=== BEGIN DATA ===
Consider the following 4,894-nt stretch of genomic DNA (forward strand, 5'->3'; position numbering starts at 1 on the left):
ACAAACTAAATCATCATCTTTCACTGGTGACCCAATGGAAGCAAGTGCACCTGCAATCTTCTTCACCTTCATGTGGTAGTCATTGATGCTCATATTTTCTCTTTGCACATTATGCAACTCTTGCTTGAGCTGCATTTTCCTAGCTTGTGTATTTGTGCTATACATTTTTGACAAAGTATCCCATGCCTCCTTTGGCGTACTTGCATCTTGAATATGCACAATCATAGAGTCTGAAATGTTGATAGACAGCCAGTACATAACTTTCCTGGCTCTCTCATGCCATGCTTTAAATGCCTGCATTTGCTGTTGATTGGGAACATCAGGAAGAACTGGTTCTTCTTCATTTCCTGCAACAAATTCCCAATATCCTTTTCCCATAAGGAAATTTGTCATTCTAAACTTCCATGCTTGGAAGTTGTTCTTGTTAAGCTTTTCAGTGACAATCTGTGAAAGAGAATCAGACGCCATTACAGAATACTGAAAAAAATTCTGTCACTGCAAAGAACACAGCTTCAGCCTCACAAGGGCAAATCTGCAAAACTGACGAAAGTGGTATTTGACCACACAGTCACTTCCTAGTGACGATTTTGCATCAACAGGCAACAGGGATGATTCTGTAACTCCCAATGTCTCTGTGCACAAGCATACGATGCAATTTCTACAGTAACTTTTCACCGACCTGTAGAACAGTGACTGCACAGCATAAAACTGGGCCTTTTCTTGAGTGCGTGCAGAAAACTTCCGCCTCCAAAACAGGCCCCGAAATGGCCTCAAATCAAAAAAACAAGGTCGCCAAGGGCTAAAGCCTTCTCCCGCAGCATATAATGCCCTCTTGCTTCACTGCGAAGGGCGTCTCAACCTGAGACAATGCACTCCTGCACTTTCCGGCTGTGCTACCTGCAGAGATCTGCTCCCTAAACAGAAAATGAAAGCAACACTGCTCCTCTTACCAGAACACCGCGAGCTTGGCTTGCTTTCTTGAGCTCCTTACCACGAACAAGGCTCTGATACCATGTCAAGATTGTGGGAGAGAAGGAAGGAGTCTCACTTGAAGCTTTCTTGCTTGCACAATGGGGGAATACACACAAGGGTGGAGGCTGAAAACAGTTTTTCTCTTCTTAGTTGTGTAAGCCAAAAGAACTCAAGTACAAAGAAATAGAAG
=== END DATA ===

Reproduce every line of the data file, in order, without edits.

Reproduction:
Consider the following 4,894-nt stretch of genomic DNA (forward strand, 5'->3'; position numbering starts at 1 on the left):
ACAAACTAAATCATCATCTTTCACTGGTGACCCAATGGAAGCAAGTGCACCTGCAATCTTCTTCACCTTCATGTGGTAGTCATTGATGCTCATATTTTCTCTTTGCACATTATGCAACTCTTGCTTGAGCTGCATTTTCCTAGCTTGTGTATTTGTGCTATACATTTTTGACAAAGTATCCCATGCCTCCTTTGGCGTACTTGCATCTTGAATATGCACAATCATAGAGTCTGAAATGTTGATAGACAGCCAGTACATAACTTTCCTGGCTCTCTCATGCCATGCTTTAAATGCCTGCATTTGCTGTTGATTGGGAACATCAGGAAGAACTGGTTCTTCTTCATTTCCTGCAACAAATTCCCAATATCCTTTTCCCATAAGGAAATTTGTCATTCTAAACTTCCATGCTTGGAAGTTGTTCTTGTTAAGCTTTTCAGTGACAATCTGTGAAAGAGAATCAGACGCCATTACAGAATACTGAAAAAAATTCTGTCACTGCAAAGAACACAGCTTCAGCCTCACAAGGGCAAATCTGCAAAACTGACGAAAGTGGTATTTGACCACACAGTCACTTCCTAGTGACGATTTTGCATCAACAGGCAACAGGGATGATTCTGTAACTCCCAATGTCTCTGTGCACAAGCATACGATGCAATTTCTACAGTAACTTTTCACCGACCTGTAGAACAGTGACTGCACAGCATAAAACTGGGCCTTTTCTTGAGTGCGTGCAGAAAACTTCCGCCTCCAAAACAGGCCCCGAAATGGCCTCAAATCAAAAAAACAAGGTCGCCAAGGGCTAAAGCCTTCTCCCGCAGCATATAATGCCCTCTTGCTTCACTGCGAAGGGCGTCTCAACCTGAGACAATGCACTCCTGCACTTTCCGGCTGTGCTACCTGCAGAGATCTGCTCCCTAAACAGAAAATGAAAGCAACACTGCTCCTCTTACCAGAACACCGCGAGCTTGGCTTGCTTTCTTGAGCTCCTTACCACGAACAAGGCTCTGATACCATGTCAAGATTGTGGGAGAGAAGGAAGGAGTCTCACTTGAAGCTTTCTTGCTTGCACAATGGGGGAATACACACAAGGGTGGAGGCTGAAAACAGTTTTTCTCTTCTTAGTTGTGTAAGCCAAAAGAACTCAAGTACAAAGAAATAGAAG